Sadly though, it is one of the deadliest places to drive because of reckless driving, disobeying traffic regulations, disregarding other road-users and sometimes, poor conditions on the pavement themselves. In comparison to other European countries, the German Autobahn has the highest fatality rate of all the member states, plus Great Britain. The rate of deaths on the Autobahn per 1000 kilometers is 30.2%, according to data provided by the European Union. The European average is 26.4%. Per billion kilometers, the fatality rate in Germany is 1.6 is double that of Great Britain’s. Comparing that with the US, the fatality rate per mile is still less but the rate may become on par with the Americans in a few years. On 25 of the most dangerous interstate and federal highways in the States, the average death rate is 0.62 per mile. Along the six deadliest, the rate per mile is 0.9!  Given the increase in cars on German Autobahns, combined with distracted driving and even reckless driving, the statistics are sobering.

 

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Attempts were made in January 2019 to introduce a “blanket-style” speed limit on all German Autobahn to ensure that people obey the speed limits. The reason for the proposed enforcement is to ensure that drivers stay within the limit and not race with speeds of up to 250 km/h (in the US: 155 mph.  While this proposal was dead on arrival in the German parliament, it doesn’t mean that it cannot be resurrected at a later time. There are several arguments for and against a nationwide speed limit:

Proponents for the Speed Limit Opponents of the Speed Limit
Other countries in Europe have them: Poland has the 140 km/h limit (85 mph). The Czech Republic, France, the Netherlands, Sweden, Denmark, and Austria, have the 130 km/h (80 mph) limit (which had been proposed by the German government) Belgium and Switzerland have a 120 km/h (75 mph) limit.

 

A map of the countries with the speed limits can be found above.

The enforcement of the speed limit would increase the cost for mobility in Germany, especially with the subsidies involving e-cars, tax hikes for gas, introducing incentives to replace old diesel cars with newer ones conforming to standards and enforcing a ban on diesel cars in big cities.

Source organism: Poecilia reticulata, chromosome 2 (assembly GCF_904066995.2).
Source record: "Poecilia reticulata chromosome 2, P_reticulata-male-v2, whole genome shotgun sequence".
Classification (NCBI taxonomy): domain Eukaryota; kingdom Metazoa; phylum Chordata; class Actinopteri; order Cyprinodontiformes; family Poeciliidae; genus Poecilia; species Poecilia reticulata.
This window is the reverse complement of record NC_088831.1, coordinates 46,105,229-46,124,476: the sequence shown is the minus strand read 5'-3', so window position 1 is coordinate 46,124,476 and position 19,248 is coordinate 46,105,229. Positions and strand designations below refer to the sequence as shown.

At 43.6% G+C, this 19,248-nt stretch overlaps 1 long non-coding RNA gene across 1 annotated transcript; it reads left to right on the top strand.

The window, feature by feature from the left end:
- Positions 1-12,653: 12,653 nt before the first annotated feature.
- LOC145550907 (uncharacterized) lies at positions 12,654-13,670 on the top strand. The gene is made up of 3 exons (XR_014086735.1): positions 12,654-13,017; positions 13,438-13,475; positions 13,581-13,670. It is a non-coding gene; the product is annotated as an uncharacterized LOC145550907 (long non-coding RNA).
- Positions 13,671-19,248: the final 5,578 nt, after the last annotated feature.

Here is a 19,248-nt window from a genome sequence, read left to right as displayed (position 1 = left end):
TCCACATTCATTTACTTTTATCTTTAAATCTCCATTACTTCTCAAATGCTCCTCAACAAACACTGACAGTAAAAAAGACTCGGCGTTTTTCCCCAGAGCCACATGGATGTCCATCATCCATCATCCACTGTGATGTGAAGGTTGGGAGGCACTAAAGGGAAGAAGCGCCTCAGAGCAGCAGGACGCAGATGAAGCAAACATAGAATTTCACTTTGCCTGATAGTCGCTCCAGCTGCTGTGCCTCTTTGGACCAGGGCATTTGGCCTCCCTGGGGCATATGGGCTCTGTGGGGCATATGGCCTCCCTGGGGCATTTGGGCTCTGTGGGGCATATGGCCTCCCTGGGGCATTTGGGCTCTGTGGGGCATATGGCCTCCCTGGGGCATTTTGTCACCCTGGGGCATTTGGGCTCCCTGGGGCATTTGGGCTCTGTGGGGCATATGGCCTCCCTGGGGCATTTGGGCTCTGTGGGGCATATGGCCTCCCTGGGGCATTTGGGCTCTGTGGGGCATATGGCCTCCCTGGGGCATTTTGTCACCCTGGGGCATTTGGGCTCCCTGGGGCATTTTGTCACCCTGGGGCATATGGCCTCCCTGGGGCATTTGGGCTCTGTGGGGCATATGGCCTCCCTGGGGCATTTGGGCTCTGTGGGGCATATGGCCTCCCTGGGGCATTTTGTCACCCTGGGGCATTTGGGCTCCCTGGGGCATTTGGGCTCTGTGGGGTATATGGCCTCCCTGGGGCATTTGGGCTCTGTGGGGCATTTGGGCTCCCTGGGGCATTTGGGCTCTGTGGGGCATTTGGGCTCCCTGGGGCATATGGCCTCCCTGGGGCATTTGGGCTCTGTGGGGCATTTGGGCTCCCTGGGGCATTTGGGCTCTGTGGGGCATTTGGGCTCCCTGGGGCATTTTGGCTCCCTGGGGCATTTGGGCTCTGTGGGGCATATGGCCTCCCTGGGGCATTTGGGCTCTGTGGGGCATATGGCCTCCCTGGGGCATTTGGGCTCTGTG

“Reducing speed limits would bring down the number of fatalities, which is one in four-“  an argument presented by Michael Mertens, Chair of the German Police Officers Union in an interview with the Süddeutsche Zeitung. Money should be spent on expanding public transportation services, such as trains and busses, as well as bike trails for they provide healthier choices.
He adds further: “By even reducing the speed limit to 130, it would help prevent serious accidents and tailbacks (traffic jams)” To add to his argument: A report showed that 2018 was the worst year regarding traffic jams as over 745,000 were reported, an average of 2000 per day. This was a 3% increase since 2017. The Autobahn is a tourist trap and visitors to Germany would like to experience driving the Autobahn and stop at well-known rest areas and eateries along the way.
Speed limits would reduce carbon dioxide emmissions- in 2017 alone, 115 million tons of CO2 released in the atmosphere in Germany came from cars. The rate has increased steadily since 1990. Reducing the speed on the Autobahn would hurt car sales, especially with the likes of BMW, Audi, Porsche, Volkswagen, etc.

 

A report on mobility was expected to be released at the end of March, outlining the details on how Germany can reduce carbon dioxide emissions without being penalized millions of Euros by the authorities in Brussels. Already the government has come under fire for admitting that its goal of reducing emissions by 8% by 2020 would not be reached due to several factors, including weening itself off of coal by 2038, lacking support for European measures to tackle climate change and the like. Yet the report is expected to include the enforcement of speed limits on Germany’s Autobahn system. While a general speed limit already in place on most streets and two-lane roads, the question is why not introduce it onto German highways, just like in every other state?

This is where the question between culture and conformity come to mind- Are we ready to rein in speeding at the cost of tradition or do we have bigger environmental issues to tackle and speeding “…defies all common sense,” as mentioned by German Transportation Minister, Andreas Scheuer?

 

 

Questionnaire: Should Germany enfore its speed limit on its Autobahn system? If so, what speed is acceptable?